Amazon's great - I buy all sorts of stuff from there. But their searching interface still seems to be optimized for the books, CDs and DVDs that they started out with. It works fine if you know what you're looking for and just need the search results to decide if you want the hardback or paperback edition. But if you need a waste paper basket that fits into a particular space, a digital alarm clock with a red LED display or a shaver light/socket with an 8" spacing between the mounting holes (all things I've tried to find there) - you're limited to sorting a single department's search results by price or score and then going to each of the thousands of results one by one to see if any have sufficiently detailed information on the product page (most don't).
What I really want is an interface like Mouser's - also known as a parametric search, whereby you can narrow down by (multiple values of) all kinds of different parameters and then sort the results by various parameters as well (Mouser's great by the way - I've bought lots of bits from there and it's got the best combination of prices, interface and selection of all the places I've tried). I suspect that the reasons that this isn't done by Amazon already are:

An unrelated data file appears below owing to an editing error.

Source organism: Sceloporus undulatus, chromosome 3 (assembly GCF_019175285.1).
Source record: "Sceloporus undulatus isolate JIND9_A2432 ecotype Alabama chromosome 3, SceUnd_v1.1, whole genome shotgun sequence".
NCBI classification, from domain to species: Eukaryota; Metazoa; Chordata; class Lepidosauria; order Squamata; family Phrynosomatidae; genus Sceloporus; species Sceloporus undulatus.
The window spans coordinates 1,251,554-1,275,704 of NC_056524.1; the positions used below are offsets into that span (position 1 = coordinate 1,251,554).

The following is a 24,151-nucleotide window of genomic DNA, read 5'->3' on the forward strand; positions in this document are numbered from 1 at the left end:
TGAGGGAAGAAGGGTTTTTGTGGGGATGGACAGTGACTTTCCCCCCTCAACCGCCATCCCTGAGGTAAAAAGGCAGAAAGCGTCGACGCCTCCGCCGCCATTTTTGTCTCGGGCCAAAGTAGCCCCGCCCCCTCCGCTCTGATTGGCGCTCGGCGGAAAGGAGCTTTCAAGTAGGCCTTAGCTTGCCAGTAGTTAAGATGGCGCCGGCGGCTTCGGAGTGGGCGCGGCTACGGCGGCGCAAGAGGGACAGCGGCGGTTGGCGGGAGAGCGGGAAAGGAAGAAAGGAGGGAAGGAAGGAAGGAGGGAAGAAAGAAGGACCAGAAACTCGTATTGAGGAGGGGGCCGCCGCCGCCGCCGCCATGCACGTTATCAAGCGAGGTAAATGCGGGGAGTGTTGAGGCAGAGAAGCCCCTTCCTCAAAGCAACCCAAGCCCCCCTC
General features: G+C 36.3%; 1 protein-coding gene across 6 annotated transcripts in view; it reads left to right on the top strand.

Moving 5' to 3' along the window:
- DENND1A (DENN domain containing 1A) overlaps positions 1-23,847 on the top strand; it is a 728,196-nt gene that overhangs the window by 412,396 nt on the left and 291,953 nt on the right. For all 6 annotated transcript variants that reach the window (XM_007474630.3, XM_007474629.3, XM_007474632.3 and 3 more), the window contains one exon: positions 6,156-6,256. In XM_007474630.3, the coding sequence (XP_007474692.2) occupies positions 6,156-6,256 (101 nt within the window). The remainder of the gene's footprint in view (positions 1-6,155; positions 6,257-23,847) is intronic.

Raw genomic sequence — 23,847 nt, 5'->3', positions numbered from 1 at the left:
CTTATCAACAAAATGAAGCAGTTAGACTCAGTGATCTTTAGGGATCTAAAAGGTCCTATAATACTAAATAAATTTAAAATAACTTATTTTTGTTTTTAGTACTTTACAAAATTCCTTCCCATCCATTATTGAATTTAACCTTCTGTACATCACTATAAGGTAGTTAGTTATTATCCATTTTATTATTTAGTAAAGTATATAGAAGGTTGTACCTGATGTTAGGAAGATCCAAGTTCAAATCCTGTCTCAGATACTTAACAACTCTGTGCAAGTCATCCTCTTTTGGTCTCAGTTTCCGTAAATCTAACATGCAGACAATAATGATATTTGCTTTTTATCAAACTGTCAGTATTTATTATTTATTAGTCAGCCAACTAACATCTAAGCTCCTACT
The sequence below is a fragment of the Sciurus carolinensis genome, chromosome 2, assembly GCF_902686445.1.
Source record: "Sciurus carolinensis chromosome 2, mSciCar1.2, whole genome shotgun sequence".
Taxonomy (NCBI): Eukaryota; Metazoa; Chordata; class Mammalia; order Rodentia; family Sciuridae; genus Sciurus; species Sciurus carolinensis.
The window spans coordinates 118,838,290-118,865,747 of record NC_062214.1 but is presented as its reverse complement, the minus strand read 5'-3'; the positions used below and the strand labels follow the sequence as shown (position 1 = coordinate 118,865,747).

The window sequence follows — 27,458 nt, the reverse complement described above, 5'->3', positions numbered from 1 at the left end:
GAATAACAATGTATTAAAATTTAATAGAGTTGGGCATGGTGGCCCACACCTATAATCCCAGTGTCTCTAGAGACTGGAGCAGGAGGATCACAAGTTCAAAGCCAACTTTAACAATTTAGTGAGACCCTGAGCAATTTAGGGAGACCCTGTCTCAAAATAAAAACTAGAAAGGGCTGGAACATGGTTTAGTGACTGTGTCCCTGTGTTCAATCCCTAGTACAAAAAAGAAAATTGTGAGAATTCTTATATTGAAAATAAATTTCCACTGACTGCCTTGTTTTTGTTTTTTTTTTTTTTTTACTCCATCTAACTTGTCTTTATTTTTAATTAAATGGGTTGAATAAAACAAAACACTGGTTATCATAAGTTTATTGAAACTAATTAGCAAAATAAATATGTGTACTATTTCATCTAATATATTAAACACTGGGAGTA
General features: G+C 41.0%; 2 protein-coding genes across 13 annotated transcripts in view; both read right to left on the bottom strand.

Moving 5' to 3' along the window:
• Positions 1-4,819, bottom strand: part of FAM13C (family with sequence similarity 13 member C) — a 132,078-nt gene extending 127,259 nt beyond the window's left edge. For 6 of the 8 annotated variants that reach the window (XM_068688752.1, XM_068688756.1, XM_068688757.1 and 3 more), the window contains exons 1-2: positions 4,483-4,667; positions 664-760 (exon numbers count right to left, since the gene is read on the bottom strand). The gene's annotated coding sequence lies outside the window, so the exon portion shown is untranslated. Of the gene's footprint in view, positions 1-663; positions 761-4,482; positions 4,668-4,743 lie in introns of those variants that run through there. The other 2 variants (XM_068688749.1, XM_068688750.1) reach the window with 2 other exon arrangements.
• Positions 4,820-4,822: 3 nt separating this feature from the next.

- Electronic component manufacturers often make ranges of components with many parameters that you can choose independently (for example, these resistors have 7 independent parameters mentioned in the datasheet).
- Electronic component manufacturers (by necessity) provide much more detailed information about their product than manufacturers of consumer goods (which hitherto have mostly just had to look nice on a store shelf).
- Amazon sells a lot more different products than Mouser (I make it 3,489,158 for Mouser and 166,367,811 for Amazon at the time of writing).
This seems like it ought to be surmountable, if enough people cared. It would be great to see an open, crowdsourced, wiki-like worldwide database of SKUs with as much technical information as possible about each product that Amazon, eBay and anyone else who wanted to could plug in to. It wouldn't need to be perfect to be useful (Mouser's isn't) - in fact it's usefulness probably increases roughly linearly with the number of products in it.